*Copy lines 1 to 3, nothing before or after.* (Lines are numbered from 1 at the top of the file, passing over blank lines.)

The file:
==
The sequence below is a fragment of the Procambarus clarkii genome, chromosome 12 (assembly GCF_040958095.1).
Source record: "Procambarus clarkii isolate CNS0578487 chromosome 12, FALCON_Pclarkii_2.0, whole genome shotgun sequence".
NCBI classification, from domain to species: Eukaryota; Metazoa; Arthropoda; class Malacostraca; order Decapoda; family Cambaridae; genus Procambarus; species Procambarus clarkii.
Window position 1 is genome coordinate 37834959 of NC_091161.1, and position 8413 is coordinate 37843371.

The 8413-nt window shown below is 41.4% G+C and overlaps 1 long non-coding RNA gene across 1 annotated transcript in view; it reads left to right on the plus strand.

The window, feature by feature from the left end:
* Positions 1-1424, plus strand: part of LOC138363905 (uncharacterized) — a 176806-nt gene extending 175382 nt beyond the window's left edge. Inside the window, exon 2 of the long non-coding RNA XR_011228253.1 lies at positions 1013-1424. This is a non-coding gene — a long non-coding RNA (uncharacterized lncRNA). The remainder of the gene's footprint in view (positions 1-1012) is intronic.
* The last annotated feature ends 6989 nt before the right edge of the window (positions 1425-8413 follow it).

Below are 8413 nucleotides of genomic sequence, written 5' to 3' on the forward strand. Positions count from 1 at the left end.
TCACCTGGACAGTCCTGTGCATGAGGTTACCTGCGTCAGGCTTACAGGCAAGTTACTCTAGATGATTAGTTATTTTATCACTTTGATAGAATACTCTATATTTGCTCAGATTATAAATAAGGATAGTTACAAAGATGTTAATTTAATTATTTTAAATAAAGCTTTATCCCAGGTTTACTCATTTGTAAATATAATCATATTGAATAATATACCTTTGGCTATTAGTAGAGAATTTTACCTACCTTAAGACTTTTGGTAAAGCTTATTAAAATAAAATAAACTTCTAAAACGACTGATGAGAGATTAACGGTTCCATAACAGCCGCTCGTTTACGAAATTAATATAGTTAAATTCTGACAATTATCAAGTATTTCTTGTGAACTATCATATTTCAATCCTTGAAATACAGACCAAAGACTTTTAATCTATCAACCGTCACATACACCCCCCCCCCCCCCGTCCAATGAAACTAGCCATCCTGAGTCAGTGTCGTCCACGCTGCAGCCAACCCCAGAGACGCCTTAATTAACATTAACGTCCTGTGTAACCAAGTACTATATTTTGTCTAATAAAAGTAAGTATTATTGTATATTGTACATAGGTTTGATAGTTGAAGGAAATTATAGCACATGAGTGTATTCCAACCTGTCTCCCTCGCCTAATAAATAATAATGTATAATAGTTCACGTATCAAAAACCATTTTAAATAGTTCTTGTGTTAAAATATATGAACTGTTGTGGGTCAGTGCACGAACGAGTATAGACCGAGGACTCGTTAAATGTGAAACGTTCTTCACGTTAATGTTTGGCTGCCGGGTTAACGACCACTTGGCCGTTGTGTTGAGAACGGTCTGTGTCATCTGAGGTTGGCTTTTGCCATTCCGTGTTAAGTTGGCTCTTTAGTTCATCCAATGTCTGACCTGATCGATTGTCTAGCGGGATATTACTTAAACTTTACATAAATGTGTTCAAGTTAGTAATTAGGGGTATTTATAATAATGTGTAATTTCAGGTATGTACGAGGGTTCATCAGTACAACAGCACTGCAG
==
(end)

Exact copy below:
The sequence below is a fragment of the Procambarus clarkii genome, chromosome 12 (assembly GCF_040958095.1).
Source record: "Procambarus clarkii isolate CNS0578487 chromosome 12, FALCON_Pclarkii_2.0, whole genome shotgun sequence".
NCBI classification, from domain to species: Eukaryota; Metazoa; Arthropoda; class Malacostraca; order Decapoda; family Cambaridae; genus Procambarus; species Procambarus clarkii.